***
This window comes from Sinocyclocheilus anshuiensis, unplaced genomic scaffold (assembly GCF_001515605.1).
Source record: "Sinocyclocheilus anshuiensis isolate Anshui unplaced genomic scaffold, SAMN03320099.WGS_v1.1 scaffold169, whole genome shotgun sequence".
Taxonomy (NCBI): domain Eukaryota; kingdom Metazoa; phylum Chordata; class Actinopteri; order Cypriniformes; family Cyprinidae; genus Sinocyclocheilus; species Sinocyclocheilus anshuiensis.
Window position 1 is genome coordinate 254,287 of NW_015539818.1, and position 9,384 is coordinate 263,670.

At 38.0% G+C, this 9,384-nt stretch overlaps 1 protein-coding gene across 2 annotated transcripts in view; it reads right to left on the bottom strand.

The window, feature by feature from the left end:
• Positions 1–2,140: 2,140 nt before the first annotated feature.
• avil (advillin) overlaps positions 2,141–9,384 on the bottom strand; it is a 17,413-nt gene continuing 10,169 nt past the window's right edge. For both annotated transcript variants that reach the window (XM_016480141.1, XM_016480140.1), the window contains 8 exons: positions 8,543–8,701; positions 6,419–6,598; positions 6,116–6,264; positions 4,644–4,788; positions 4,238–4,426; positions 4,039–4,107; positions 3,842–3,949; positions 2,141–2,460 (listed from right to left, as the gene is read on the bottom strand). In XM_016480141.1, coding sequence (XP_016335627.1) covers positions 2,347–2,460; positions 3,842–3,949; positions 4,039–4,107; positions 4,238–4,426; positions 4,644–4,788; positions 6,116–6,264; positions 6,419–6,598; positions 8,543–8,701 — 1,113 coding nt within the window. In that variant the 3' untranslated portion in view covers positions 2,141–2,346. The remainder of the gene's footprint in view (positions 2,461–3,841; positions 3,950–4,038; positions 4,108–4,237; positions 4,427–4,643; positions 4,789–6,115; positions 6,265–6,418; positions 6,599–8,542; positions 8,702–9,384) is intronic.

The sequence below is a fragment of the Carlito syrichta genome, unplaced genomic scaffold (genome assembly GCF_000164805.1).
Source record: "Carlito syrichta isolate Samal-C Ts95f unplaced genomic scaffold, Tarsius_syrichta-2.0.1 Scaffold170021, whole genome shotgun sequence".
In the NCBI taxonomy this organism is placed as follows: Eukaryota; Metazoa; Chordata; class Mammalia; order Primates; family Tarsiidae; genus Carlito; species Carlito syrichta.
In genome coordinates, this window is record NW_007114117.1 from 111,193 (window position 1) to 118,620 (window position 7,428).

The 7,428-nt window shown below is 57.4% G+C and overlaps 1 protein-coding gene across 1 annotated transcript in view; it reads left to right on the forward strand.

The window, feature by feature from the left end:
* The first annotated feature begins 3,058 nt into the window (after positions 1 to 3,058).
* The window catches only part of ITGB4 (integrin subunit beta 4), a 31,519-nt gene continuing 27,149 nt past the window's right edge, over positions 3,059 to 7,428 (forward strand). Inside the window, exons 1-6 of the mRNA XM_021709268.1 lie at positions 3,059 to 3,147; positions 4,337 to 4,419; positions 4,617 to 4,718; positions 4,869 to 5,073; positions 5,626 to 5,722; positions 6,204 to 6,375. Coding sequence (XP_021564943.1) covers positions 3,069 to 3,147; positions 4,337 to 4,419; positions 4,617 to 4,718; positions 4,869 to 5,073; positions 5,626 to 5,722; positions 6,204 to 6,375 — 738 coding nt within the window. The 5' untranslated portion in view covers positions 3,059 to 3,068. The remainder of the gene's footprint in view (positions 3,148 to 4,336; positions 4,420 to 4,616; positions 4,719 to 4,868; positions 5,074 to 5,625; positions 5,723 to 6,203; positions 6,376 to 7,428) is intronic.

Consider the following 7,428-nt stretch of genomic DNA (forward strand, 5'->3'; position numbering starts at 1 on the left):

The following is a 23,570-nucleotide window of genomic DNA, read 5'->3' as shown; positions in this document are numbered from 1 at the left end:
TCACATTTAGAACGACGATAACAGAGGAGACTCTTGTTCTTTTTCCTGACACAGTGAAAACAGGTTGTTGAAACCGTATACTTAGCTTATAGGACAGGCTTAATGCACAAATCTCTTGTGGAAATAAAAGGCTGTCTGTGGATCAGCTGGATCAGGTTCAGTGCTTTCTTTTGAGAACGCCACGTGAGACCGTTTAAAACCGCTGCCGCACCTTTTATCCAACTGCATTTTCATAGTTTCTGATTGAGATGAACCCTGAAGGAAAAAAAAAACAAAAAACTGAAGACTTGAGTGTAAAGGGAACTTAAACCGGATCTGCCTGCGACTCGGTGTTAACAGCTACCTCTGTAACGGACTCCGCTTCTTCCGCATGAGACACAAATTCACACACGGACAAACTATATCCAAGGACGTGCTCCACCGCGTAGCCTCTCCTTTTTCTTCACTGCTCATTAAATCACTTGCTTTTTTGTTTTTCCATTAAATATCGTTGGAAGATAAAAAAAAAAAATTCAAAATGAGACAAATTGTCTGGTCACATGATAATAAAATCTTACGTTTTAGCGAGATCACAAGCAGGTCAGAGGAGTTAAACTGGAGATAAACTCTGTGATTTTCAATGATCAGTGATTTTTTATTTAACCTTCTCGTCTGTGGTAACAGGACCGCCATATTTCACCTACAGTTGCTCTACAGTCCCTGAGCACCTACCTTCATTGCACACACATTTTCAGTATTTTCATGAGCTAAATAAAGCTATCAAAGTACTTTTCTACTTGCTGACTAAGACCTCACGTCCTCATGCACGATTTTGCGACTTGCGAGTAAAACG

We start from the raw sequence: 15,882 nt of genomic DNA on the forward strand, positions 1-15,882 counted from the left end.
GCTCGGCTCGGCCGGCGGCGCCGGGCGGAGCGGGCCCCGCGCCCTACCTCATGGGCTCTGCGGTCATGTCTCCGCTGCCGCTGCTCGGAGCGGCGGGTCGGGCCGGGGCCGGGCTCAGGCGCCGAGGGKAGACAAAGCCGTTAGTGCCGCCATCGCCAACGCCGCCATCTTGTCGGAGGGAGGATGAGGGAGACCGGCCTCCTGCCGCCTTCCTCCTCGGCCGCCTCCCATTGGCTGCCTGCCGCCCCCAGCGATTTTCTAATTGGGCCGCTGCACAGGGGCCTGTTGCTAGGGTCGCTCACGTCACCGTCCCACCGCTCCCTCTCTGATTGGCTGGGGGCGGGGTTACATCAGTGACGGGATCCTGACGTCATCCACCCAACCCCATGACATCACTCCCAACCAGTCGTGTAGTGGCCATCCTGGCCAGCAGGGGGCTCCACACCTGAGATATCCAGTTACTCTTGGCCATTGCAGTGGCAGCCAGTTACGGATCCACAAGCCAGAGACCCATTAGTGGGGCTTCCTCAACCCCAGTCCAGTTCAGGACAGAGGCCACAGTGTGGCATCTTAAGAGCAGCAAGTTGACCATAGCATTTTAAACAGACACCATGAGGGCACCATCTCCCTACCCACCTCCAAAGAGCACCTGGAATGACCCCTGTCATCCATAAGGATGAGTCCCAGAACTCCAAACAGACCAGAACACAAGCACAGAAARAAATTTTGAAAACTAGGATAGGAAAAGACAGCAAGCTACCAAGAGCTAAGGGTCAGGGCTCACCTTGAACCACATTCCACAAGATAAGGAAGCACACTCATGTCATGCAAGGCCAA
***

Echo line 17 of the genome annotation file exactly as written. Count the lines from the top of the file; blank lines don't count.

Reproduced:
Consider the following 7,428-nt stretch of genomic DNA (forward strand, 5'->3'; position numbering starts at 1 on the left):